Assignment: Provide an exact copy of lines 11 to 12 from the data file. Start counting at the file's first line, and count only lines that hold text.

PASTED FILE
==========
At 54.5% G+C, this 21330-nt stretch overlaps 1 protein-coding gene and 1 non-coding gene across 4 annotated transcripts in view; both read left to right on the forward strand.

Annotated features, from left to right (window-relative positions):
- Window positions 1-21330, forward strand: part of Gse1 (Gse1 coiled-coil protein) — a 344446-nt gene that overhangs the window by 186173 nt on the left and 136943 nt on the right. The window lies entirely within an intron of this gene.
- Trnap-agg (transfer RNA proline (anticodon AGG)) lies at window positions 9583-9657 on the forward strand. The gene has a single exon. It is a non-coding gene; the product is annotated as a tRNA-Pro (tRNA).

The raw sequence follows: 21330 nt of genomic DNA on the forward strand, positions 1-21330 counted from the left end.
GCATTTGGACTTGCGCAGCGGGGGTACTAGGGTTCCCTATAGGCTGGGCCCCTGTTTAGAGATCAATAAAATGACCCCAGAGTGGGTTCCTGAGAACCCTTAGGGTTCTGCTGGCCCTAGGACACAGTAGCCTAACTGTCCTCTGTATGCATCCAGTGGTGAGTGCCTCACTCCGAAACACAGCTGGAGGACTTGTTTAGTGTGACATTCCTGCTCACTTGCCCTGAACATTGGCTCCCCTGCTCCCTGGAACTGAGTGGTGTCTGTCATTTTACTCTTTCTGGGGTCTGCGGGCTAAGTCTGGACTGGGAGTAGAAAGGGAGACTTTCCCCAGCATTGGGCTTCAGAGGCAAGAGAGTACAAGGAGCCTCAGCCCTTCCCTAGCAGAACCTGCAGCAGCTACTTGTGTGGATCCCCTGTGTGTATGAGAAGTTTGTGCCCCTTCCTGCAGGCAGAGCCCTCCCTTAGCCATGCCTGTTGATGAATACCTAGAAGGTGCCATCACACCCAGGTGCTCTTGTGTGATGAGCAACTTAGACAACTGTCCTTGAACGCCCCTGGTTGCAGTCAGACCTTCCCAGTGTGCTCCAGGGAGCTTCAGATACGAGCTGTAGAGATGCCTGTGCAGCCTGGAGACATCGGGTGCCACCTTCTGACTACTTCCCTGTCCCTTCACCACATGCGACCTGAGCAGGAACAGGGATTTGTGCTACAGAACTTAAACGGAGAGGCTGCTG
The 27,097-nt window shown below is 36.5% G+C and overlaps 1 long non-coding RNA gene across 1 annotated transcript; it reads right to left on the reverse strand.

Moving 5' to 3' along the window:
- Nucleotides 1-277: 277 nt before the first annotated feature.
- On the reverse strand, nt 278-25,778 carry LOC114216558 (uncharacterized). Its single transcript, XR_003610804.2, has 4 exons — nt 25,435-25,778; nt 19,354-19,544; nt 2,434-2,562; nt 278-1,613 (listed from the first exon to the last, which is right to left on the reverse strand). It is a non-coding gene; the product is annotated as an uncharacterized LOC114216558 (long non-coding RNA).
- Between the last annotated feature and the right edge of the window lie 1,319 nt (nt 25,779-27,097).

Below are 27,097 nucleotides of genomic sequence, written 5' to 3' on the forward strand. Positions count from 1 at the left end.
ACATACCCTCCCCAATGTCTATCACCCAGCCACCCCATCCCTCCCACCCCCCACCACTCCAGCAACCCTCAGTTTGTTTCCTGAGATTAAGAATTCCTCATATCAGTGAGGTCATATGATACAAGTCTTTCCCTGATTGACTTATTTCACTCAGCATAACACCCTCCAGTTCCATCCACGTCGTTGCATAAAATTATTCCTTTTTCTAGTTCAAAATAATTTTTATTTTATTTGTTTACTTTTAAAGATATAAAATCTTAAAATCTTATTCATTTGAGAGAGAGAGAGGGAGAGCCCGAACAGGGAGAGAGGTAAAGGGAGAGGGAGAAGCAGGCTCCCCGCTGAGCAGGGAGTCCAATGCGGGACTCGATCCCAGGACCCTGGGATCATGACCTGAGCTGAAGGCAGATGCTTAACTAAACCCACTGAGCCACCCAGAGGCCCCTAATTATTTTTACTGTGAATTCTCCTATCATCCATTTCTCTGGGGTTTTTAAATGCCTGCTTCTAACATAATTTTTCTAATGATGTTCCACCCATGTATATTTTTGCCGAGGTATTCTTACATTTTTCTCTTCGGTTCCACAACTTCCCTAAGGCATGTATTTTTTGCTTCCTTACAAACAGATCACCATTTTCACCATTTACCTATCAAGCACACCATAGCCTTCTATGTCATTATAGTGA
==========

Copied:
- Between the last annotated feature and the right edge of the window lie 1,319 nt (nt 25,779-27,097).

Below are 27,097 nucleotides of genomic sequence, written 5' to 3' on the forward strand. Positions count from 1 at the left end.